Can You Hear Me Now?

“I feel like a little girl at Christmas!” my almost eighty-five year old mother said, from an appropriate social distance, after she received her new iPad earlier this month.
My middle daughter, ever the organizer and planner, asked if her grandmother knew how to FaceTime or otherwise communicate by video in this new world of COVID-19 and social distancing. Her great-granddaughter is growing up in Colorado and she, like the rest of us, has not been able to see the little one, or any of her other great grandkids, for some time now. Something needed to be done to remedy that. My daughter had the marvelous idea that we should get her Grandma an iPad and teach her how to use it. I agreed and ordered one right away.
The look on her face when I saw my mother talking to me by video on the tablet was simply priceless. She quickly learned how to use this wonderful little piece of tech, and connected swiftly with her grandchildren and great grandchildren in Denver and Chattanooga. Something so simple lead to almost immediate joy. A silver lining in this dark gray Coronavirus cloud for sure.
We have found that we can all stay connected pretty easily to friends and family in this time of social connection crisis, but what about connections between patients and providers? What do you do when you have physical symptoms and have been told to stay away from doctors’ offices and emergency rooms? What happens when your depression deepens, your anxiety flares and the voices that were under pretty good control start to scream at you again? What happens when your resolve to stay sober is dashed by the fact that AA meetings are not meeting at all? How do you connect when mental health centers, doctors’ offices and clinics are not seeing people physically due to the worry about coronavirus transmission?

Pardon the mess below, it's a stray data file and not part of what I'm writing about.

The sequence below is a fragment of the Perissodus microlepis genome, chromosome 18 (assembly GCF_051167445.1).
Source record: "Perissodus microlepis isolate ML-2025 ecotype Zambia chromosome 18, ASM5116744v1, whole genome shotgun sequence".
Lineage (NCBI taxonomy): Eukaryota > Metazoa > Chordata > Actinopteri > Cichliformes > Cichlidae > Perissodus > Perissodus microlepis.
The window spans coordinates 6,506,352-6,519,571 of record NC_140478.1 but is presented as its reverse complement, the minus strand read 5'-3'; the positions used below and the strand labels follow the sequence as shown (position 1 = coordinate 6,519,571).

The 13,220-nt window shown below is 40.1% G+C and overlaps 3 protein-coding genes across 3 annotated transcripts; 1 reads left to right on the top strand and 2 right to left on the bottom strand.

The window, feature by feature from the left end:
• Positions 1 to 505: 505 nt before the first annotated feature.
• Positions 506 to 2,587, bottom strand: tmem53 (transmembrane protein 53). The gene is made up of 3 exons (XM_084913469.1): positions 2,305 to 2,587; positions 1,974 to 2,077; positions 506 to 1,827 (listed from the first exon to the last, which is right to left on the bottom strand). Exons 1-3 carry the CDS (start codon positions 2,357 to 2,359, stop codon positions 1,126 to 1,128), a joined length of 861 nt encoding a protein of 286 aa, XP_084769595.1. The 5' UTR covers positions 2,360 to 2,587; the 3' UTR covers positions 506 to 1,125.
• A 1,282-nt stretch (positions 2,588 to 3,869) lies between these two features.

We have found that there are several very good apps and services that help us to do just that. Most of us in the local mental health center world are now working from home the majority of the time but we still have full schedules of people to assess, check for medications, and to do counseling sessions with. I thought I would share some generalities and specifics of this new world with you. It might help as you pursue your own mental health treatment, and you might find that it also goes for other medical care that you might receive as we navigate this new normal.
We communicate with you by phone call or by video calls of several kinds. This is a wonderful addition to our therapeutic arsenal, but it does come with some caveats. First and foremost, you must understand that while these ways of communicating with your doctor or therapist are quite private and secure, they may not be considered 100% HIPAA compliant. As you might remember, one of the primary jobs of the Health Insurance Portability and Accountability Act of 1996 is to safeguard your private personal and healthcare related information. Speaking with me in my office with the door closed and no one else around is about as safe as we can make things. Talking to me on our iPhones via FaceTime not so much, though it is a wonderfully vivid way to see and talk with each other in real time. You see the tradeoff there.